2013 | Luc Besson
After helming a string of successful films such as Nikita, Léon and The Fifth Element, French auteur Luc Besson wrote an even longer string of successful action films like Taken, The Transporter, Unleashed and any and all related sequels. Prior to this year’s Lucy, it had been almost a decade since he directed an internationally successful live-action film, instead devoting most of his time to the animated Arthur and the Invisibles and writing seemingly as many sequels to Taken and The Transporter as possible. The Family is somewhat of an action comedy, however it features very little action and lacks the true oddball humour Besson became known for with The Fifth Element, but the film is still incredibly bizarre.
Robert De Niro plays Giovanni Manzoni (aka Frank Blake), a mob boss turned snitch who has just been relocated to Normandy in France with his family. It’s not the first time they’ve been relocated; apparently Gio and his wife Maggie (Michelle Pfeiffer) and their two kids, Belle (Dianna Agron) and Warren (John D’Leo) are so incapable of staying out of trouble, that FBI agent Robert Stansfield (Tommy Lee Jones) has to relocate them every few months. Gio is prone to violent outbursts, including breaking a plumber’s legs with a baseball bat and a sledgehammer for trying to rip him off, Maggie blows up supermarkets for not stocking peanut butter, Dianna takes a tennis racquet to a would-be creep who tries to take advantage of her in a park, and Warren is so good at playing the angles and conducting business that within one day at a new school he has taken over the school’s cigarette market, stolen painkillers from the nurses office for redistribution and plotted violent revenge against some bullies.
Aside from all this, what has really earned the ire of Stansfield is Giovanni’s desire to write his memoirs on an old typewriter in the greenhouse. Stansfield is worried the book will be published and Giovanni will be in even more trouble with his old family, and Stansfield will have to continue spending his days finding safe housing for Gio and his family. All Gio wants to do though, is tell the truth, his way. He doesn’t even care if the book ever sees the light of day, but he maintains he’s had to tone his life story down, because there’s no way anyone could possibly believe the real version of events.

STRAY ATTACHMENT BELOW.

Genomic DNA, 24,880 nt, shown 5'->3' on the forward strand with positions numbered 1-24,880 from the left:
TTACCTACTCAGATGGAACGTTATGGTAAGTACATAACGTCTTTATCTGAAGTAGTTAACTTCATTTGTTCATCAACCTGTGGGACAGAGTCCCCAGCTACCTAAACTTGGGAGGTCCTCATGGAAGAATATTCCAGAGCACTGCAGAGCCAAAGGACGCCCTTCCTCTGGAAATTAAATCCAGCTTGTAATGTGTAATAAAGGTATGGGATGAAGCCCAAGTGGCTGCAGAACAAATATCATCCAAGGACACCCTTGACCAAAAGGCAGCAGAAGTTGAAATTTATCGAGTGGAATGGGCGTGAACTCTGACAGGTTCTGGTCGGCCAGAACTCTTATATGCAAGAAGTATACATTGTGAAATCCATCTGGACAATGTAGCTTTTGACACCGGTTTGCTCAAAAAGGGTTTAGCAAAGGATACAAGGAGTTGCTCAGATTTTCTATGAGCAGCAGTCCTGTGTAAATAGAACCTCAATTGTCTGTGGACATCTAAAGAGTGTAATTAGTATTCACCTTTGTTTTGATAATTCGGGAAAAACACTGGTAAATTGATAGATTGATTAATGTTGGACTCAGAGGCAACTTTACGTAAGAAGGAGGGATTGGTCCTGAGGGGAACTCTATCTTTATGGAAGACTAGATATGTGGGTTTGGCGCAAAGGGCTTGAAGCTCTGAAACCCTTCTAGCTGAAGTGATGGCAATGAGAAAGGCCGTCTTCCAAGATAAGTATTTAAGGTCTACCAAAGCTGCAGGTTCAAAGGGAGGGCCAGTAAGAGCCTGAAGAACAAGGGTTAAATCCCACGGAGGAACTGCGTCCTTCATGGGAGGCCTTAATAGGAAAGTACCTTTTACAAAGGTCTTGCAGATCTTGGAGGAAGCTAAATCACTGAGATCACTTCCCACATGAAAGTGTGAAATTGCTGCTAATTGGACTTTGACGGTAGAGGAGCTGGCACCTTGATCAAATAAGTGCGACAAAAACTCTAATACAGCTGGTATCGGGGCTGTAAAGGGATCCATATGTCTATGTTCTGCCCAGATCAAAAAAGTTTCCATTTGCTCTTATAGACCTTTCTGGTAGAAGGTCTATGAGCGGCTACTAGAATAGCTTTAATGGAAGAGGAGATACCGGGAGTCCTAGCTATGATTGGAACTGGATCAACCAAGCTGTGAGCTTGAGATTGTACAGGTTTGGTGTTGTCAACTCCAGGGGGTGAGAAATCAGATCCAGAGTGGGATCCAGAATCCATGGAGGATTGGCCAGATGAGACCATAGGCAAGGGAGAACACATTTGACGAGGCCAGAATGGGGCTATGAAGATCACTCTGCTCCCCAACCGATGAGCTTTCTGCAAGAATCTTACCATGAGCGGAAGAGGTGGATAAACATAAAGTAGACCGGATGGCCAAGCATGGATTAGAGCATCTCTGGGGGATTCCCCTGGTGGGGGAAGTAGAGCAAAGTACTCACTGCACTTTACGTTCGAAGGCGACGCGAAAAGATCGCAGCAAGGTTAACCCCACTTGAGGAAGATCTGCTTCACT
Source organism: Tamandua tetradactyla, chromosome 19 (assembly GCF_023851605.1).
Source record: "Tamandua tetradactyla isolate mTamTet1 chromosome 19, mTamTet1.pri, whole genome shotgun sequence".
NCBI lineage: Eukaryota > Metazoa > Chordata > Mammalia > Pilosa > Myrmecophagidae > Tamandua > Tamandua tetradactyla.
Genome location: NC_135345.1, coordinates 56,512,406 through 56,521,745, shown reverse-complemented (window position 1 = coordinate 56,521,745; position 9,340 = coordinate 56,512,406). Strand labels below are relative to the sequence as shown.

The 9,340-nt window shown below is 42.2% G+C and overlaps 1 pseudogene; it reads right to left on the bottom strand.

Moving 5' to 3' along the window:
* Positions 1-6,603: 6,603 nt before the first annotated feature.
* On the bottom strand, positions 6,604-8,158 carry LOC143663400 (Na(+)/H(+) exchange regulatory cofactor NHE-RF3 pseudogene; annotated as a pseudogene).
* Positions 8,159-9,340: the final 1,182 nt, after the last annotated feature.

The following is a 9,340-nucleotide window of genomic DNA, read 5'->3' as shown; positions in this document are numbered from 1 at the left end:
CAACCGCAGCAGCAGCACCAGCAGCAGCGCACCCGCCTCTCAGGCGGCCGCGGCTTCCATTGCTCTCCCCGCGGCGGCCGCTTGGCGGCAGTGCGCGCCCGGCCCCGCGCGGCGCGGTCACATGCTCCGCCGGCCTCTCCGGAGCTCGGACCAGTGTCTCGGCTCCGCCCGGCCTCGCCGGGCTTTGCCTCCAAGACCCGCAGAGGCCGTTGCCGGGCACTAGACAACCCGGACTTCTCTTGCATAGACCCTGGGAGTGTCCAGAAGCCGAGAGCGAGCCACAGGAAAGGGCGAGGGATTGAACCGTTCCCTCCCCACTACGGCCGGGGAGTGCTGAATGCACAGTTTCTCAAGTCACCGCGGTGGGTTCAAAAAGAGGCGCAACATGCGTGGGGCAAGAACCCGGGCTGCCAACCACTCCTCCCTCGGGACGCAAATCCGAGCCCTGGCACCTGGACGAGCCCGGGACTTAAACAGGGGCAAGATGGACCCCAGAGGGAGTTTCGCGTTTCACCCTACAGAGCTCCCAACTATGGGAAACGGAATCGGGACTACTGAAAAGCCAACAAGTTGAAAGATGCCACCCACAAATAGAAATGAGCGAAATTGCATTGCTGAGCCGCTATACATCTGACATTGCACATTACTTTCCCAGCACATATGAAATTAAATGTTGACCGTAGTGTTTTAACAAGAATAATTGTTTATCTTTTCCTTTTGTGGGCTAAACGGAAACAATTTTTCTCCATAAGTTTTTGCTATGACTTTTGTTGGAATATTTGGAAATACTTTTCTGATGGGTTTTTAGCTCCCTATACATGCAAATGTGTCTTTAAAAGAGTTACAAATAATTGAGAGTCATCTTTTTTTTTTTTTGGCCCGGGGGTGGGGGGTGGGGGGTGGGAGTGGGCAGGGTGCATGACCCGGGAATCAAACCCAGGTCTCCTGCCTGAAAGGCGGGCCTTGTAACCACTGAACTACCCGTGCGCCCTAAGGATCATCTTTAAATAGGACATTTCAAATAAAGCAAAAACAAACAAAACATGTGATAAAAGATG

Robert De Niro has the envious ability to seemingly not even be trying, and still be one of the best actors alive today. Giovanni Manzoni would hardly top the list of his best characters – he probably wouldn’t even make such a list, but De Niro can deliver these roles with such ease that the craft is almost like child’s play. The film benefits greatly from the talent of its cast, with Michelle Pfeiffer, who is no stranger to playing a mobster’s wife, incredibly believable and human, despite being shunned from church after what could only have been a terrifying confession. Tommy Lee Jones puts in one of the most deadpan performances of his career, and he and De Niro play off each other so well it’s a shame it didn’t happen in a film of more dramatic stature.
Aside from its cast, the film succeeds with a series of jarring, yet oddly satisfying tonal shifts as it changes from broad humour to graphic violence, to thriller and then back to broad comedy in the blink of an eye. It is the kind of film which seems like it could direct itself, but Besson’s understanding of tone through words and image is the reason why such an odd occurrence actually works incredibly well. Overall the film suffers from a sense of over-familiarity; it is formulaic, broad and isn’t really unique in anything Besson is attempting. It has the look and feel of an average blockbuster, and lacks the finer things about Besson’s better work which make films such as Léon and The Fifth Element so memorable.
It never strays too far into oddball territory, and it never capitalises on its glimpses of brilliance, such as De Niro’s Giovanni sitting down to watch a screening of Goodfellas, in which De Niro also stars. It’s a comfortable film; a film which could suit any demographic (if they don’t mind the occasional use of the word “fuck”) but unfortunately, that’s also it’s biggest downfall. It lacks anything to set it apart from everything else around it. It seems as though Besson was trying so hard to make a film suitable for everyone that he lost sight of the reasons why his others are so memorable. The film isn’t bad by any stretch, and it’s decent enough to warrant seeing, but it’s so immemorable it’s hard to imagine ten years from now anybody remembering the film was even made.